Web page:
Yosef was taking an enormous chance with his life. He was one person – not characteristically physically strong. Standing opposite him were his ten brothers, each of whose individual strength was without peer. Indeed, if any one of them would have lifted a finger against Yosef – he would have been smitten. All ten together could easily have taken down Egypt. Yet, Yosef sought no protection, asking that no one remain in the room with him at this moment of truth, the moment in which he would reveal himself to his brothers. In his Tiferes Yehonasan, Horav Yehonasan Eibeshutz, zl, takes the question further. The brothers sought to do away with Yosef because they saw that Yaravam ben Nevat would descend from him. Now, they certainly had reason to buttress their earlier fears. Yosef was the viceroy of Egypt (from what little they saw), and he was married to Osnas, the daughter of a pagan priest. Bedecked in the garb of Egyptian royalty, with an Egyptian name and Egyptian wife, they had every reason to believe that Yosef would produce Yaravam. Why did he take the chance of being alone with them?
He did not want to embarrass his brothers in front of the Egyptians. Even in the decadent society that was the mainstay of Egyptian culture, it was considered very wrong to sell a brother into captivity – and certainly to want to kill him! To reveal the truth to the Egyptians would be most damaging and humiliating to Yosef’s brothers. Thus, he took his chances. If they killed him – he was prepared to die, rather than publicly shame his brothers.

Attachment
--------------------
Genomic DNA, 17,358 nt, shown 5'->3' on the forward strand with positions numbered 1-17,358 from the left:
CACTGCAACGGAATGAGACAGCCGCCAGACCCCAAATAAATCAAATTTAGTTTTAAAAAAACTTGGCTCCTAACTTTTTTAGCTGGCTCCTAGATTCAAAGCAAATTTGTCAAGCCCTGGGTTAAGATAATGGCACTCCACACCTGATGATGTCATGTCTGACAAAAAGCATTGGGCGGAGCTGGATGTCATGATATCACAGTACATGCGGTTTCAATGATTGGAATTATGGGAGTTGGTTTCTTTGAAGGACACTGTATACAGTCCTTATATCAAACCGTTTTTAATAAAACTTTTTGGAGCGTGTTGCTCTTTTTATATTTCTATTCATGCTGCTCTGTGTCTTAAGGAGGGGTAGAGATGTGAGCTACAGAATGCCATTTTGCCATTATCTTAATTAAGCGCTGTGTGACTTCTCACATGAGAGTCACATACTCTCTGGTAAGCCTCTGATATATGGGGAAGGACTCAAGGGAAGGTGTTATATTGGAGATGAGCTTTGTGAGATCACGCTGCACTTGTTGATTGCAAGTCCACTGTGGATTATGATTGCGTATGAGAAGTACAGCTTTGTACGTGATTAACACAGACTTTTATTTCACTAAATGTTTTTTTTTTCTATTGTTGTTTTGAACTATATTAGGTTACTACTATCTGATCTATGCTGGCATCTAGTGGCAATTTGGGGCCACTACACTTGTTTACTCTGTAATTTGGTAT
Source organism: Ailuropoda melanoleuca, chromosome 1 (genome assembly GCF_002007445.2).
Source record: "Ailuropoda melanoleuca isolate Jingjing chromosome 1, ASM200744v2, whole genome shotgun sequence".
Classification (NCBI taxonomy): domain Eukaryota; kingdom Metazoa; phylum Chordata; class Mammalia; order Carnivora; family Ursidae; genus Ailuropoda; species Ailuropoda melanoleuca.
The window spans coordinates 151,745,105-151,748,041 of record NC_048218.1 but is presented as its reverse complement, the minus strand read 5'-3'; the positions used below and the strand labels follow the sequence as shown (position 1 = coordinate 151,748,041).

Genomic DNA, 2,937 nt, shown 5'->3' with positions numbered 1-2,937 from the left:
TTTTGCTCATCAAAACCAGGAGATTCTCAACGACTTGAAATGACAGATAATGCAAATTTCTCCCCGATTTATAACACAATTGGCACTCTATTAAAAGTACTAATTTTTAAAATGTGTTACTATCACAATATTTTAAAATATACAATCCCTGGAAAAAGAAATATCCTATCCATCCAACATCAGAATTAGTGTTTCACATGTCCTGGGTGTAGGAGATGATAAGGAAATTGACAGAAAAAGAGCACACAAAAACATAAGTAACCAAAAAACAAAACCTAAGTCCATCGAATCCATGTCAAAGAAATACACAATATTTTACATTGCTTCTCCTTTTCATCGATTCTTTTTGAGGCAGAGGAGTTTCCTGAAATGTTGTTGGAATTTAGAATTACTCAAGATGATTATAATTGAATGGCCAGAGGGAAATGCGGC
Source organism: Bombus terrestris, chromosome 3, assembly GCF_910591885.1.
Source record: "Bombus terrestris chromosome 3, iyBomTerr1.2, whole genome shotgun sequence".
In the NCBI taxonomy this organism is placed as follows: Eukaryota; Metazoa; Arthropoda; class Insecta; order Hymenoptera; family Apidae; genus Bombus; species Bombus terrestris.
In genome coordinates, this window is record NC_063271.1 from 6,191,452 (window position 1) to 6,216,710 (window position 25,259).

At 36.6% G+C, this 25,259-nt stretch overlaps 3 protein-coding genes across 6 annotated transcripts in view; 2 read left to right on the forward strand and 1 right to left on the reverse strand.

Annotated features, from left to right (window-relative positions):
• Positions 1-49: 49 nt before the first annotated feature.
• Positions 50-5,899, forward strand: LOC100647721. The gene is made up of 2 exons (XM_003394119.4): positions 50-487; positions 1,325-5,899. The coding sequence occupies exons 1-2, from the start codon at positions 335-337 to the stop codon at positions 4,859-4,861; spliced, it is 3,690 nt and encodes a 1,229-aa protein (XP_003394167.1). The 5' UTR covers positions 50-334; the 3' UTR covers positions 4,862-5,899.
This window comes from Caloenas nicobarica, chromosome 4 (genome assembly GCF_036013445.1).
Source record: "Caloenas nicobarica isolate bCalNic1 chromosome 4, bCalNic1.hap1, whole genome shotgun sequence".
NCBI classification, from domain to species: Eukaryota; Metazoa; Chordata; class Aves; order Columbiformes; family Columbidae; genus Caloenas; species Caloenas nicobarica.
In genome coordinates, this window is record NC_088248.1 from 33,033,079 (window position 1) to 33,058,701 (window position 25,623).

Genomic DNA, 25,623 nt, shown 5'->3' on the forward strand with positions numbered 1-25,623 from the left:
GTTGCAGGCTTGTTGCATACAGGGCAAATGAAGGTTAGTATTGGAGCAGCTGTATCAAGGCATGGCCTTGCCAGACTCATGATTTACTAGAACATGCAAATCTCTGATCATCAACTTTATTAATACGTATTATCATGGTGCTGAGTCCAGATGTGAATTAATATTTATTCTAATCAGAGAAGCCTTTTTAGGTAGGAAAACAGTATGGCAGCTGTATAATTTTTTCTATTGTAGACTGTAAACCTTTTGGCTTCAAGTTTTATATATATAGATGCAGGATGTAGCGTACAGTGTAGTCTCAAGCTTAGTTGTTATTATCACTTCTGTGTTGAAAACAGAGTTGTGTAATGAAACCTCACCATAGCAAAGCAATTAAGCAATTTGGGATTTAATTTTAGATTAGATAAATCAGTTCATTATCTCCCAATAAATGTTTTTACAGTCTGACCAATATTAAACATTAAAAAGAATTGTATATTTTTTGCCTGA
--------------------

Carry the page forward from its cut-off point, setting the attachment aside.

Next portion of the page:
It is difficult to know what goes through a person’s mind when he is overwhelmed with debt, with no way out. People will do just about anything, regardless of its effect on other innocent people, just to ward off the debtors who are breathing down their necks. The saintly Horav Aryeh Levin, zl, was once called to court concerning a loan upon which he had signed as a guarantor. The Tzaddik of Yerushalayim (as he was reverently called) did not have an extra penny to his name. It was inconceivable for him to be asked to sign on a loan which he certainly could not pay back. Yet, the court had before it a contract which indicated that he had affixed his signature in support of the loan. Now, if the borrower did not have the funds for repayment, Rav Aryeh must pay.
Rav Aryeh entered the courtroom to find the crooked borrower hiding himself in a corner, ashamed to confront Rav Aryeh. The judge asked Rav Aryeh, “Is this your signature?” The signature was clearly a forgery, but Rav Aryeh would never embarrass the borrower in court. He instead replied, “Yes, it is mine.” As the result of his “signature,” Rav Aryeh was ordered to pay back the loan which he had “guaranteed.” There was one problem – Rav Aryeh had no money. He made a payment plan in which, over a number of years, every month 28 lira was paid to the lender, all because Rav Aryeh refused to embarrass a man who had forged his signature.
Great story – but does one have to refrain from embarrassing a thief? By forging Rav Aryeh’s signature, the borrower had committed an act of larceny. Are we adjured to be sensitive to his feelings? Apparently, the answer is yes.